Do Casomorphins from Cow’s Milk Contribute to Autism?

Casomorphins—breakdown products of casein, a milk protein, with opiate-like activity—may help explain why autism symptoms sometimes improve with a dairy-free diet.

In my last video series on autism and diet, I talked about the benefits of broccoli sprouts, but the most commonly studied nutritional and dietary interventions for autism and diet involve variations of gluten-free and casein-free diets. Why?

In the 1980s, a team of respected Norwegian researchers reported a peculiar finding. They were comparing the urine of children with and without autism in the hopes of teasing out any differences that could lead to hints to the cause of autism. As you can see at 0:42 in my video Autism and Casein from Cow’s Milk, a urine profile shows spikes for each of the various components. Normally, the urine’s peptides region is pretty quiet. Peptides are like small pieces of proteins, and, normally, we shouldn’t be peeing out much protein. But, in the urine profiles from children with autism, there were all sorts of peptide spikes.

This difference raised a question: “Can the pathophysiology”—that is, the dysfunction—“of autism be explained by the nature of the discovered urine peptides?” But, first: “Where do the peptides come from?” They didn’t know, but there was a clue: Most of the parents of kids with autism reported that their children’s disorder got worse when they were exposed to cow’s milk. In fact, two proteins—gluten, a protein in wheat, and casein, a protein in milk—break down not only into peptides, but also into exorphins.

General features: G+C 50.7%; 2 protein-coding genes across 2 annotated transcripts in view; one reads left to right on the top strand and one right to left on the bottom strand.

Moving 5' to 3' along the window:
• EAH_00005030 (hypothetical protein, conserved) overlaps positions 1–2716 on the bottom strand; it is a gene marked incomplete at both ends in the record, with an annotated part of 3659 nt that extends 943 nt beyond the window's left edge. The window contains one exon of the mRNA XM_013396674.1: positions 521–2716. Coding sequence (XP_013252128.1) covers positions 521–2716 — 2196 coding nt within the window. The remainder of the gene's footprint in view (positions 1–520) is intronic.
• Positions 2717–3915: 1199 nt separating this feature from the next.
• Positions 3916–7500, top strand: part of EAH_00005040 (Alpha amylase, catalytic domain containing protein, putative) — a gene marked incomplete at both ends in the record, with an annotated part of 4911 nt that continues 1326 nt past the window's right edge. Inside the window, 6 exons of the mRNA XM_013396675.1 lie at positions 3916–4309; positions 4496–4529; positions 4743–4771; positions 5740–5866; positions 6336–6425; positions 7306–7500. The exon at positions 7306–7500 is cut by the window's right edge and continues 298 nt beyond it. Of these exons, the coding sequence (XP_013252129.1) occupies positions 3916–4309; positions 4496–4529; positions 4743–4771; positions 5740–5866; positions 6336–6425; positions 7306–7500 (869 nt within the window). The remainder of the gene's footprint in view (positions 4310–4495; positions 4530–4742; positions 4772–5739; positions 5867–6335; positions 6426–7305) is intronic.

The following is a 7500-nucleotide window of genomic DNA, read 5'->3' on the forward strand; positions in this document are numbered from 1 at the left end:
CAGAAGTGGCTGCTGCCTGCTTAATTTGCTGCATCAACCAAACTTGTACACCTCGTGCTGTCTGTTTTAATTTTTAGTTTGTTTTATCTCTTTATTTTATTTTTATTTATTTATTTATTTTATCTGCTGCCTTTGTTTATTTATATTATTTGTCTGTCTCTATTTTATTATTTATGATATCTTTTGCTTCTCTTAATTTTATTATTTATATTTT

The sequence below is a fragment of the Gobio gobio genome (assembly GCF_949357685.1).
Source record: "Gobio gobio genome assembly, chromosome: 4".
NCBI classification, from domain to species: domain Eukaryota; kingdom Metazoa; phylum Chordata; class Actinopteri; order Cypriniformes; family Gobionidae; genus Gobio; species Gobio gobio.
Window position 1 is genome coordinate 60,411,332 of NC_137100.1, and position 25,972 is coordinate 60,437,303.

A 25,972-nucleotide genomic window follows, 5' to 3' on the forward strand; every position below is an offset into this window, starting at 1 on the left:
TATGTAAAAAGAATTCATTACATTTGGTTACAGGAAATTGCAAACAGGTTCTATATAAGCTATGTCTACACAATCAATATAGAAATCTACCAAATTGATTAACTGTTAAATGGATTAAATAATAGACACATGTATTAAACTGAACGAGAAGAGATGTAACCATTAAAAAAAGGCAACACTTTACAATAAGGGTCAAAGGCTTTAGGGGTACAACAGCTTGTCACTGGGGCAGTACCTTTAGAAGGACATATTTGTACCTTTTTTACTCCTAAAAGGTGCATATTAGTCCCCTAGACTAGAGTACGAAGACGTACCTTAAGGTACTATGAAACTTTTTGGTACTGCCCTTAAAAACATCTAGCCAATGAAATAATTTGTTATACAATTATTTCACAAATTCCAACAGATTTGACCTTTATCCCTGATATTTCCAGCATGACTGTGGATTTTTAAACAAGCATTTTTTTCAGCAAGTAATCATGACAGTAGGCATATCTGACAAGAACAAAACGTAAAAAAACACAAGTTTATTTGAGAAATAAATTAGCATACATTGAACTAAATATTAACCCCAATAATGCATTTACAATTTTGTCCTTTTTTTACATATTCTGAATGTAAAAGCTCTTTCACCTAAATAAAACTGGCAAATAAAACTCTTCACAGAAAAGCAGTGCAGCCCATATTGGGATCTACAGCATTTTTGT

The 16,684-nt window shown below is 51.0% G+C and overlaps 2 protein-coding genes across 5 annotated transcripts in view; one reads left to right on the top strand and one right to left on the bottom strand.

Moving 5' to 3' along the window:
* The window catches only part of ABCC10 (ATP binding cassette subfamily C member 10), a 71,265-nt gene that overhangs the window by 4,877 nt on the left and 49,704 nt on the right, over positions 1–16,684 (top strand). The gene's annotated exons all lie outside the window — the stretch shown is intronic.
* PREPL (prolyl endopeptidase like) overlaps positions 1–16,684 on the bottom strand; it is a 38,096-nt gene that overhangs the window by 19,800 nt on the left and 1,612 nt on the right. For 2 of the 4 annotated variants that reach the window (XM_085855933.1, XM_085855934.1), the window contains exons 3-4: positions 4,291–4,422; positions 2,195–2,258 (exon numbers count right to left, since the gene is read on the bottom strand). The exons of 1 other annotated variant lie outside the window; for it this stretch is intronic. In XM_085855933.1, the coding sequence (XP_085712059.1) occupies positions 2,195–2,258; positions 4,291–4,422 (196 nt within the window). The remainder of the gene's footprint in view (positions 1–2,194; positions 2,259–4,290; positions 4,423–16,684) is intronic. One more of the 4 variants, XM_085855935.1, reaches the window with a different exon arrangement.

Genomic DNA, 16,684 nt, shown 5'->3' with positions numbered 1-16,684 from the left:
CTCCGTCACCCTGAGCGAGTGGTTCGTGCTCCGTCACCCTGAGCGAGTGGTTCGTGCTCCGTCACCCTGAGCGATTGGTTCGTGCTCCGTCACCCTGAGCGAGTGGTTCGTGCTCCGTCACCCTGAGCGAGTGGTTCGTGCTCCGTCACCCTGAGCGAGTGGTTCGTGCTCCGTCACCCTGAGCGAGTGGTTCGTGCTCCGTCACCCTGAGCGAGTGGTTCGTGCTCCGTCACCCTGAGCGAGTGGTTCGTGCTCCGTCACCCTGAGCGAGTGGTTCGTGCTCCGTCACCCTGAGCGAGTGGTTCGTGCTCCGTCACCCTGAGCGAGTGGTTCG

Exorphins, opioid peptides derived from food proteins, “are called exorphins because of their exogenous [that is, from outside of the body] origin and morphine-like activity,” as opposed to endorphins, which are morphine-like compounds we produce inside our bodies. Perhaps some of these food peptides represent a new class of hormones?

Well, is that what the kids were peeing out? Apparently so, as some of those peptides had opioid activity. Maybe the researchers were on to something. 

Two types of opioids have been found in milk: casomorphins, “in view of their morphine-like activity and their origin—they represent fragments of the milk protein β-casein,” and the actual opiate, morphine. There appears to be actual morphine in milk. This can’t just be a coincidence. “It is difficult to believe that these, or other types of opioids found in the milk, can be devoid of physiological, or nutritional, significance.” If you think about it, it makes total sense. “Morphine and the opioid peptides may also have an important role in the mother-infant bonding mechanism, because the infants may be ‘addicted’ to their own mother’s milk.” But, what about the milk of another species?